Study: More Than Half Of Mobile Users Getting Content
The firm also found that mobile content users spend about the same amount of time with mobile media -- at 39 minutes -- as the average user does texting (39 minutes) or talking on their phones (44 minutes). Not surprisingly, people also spend longer periods playing games, listening to music and social networking on mobile devices than on more utilitarian fare such as news, weather and sports scores.
Mobile social networking is still mainly the province of young users, with 80% of participants 18 to 34 years old -- while news is consumed mostly by those 18 to 54.
"Young people are driving a lot of the mobile content usage," according to Vicki Cohen, executive vice president at Frank N. Magid Associates. "Anything entertainment-oriented is a draw for the younger demo -- games, music, movie times, entertainment news -- it all exhibits a big opportunity for companies targeting younger demographic groups."
In that vein, the study found that 72% of kids 12 to 17 accessed mobile content weekly and more than half buy mobile content regularly.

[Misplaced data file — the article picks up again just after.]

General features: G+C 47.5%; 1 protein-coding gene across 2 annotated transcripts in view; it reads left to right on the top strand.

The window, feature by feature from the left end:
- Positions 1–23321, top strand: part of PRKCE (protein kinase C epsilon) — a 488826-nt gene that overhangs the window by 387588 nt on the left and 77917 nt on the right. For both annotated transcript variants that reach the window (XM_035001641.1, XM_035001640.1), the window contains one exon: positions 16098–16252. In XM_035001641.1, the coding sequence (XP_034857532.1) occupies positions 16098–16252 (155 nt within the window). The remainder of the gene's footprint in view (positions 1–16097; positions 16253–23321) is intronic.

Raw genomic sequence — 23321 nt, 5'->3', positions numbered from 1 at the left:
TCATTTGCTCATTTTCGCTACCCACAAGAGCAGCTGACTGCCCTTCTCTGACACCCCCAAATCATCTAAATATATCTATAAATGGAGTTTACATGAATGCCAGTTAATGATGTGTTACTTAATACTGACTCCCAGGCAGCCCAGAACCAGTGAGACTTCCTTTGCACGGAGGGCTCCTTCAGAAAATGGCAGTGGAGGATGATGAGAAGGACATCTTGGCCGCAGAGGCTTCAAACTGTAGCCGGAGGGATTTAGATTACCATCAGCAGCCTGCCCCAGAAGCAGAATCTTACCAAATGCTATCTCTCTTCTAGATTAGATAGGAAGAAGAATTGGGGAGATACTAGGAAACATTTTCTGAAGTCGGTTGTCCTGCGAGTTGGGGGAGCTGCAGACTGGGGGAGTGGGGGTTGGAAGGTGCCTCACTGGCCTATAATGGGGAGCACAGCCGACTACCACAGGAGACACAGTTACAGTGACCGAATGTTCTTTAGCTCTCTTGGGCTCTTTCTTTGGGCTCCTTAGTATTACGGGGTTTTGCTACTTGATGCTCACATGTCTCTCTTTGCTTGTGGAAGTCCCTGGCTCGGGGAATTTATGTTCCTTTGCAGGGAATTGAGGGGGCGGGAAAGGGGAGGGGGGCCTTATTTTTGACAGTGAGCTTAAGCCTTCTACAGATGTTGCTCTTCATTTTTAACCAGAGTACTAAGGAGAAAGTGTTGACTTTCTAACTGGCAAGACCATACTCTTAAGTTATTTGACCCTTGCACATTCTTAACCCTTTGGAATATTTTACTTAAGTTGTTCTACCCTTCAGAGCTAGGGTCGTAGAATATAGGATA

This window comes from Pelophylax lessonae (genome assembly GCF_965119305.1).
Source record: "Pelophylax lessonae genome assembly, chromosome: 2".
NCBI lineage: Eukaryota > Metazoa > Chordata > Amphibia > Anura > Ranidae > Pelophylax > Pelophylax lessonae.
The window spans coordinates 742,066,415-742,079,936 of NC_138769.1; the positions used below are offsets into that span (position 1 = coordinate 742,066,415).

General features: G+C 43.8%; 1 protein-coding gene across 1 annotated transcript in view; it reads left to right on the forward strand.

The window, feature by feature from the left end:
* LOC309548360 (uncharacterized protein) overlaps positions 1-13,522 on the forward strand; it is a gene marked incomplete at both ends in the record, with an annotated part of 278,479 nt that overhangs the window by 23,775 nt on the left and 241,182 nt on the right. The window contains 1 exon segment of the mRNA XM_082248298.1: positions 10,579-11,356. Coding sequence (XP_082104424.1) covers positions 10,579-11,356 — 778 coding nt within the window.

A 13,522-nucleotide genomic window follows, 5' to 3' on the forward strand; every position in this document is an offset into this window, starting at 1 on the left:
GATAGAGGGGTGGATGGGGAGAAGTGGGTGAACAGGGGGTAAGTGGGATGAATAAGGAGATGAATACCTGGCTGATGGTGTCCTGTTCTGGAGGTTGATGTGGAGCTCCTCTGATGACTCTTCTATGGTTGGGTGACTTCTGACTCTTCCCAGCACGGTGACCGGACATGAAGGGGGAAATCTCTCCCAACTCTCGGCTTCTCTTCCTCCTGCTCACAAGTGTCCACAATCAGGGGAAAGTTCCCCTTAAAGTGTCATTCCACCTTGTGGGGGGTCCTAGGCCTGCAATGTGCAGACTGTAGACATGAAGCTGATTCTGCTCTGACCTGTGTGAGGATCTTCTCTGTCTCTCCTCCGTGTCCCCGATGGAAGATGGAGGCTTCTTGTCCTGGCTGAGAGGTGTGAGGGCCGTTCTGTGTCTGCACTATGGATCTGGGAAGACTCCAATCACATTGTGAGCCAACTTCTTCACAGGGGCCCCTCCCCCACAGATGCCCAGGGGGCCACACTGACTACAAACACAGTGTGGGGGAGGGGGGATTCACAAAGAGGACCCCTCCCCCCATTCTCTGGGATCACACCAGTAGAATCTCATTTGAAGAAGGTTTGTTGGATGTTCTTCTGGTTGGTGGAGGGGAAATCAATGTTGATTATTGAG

By contrast, people who avoid mobile content say they are turned off by the cost -- mobile video or other programming typically requires a mobile data plan, and may require additional fees on top of that. They also just don't crave entertainment on the go.
"Lack of familiarity with mobile content and no clear perception of value are the primary barriers for non-users, who are more likely to be older Americans. The perception that it has to do with the handset isn't entirely true," says Jill Rosengard Hill, senior vice resident at the firm.
Income is another factor. Subscribers in households earning more than $100,000 a year are more likely to use mobile content then less affluent consumers. In particular, they are about three times as likely to access business-related information and twice as likely to use their phones to shop online.
The findings were based on an online survey conducted in January and including a representative national sample of 4,000 U.S. wireless customers between the ages of 12 and 64.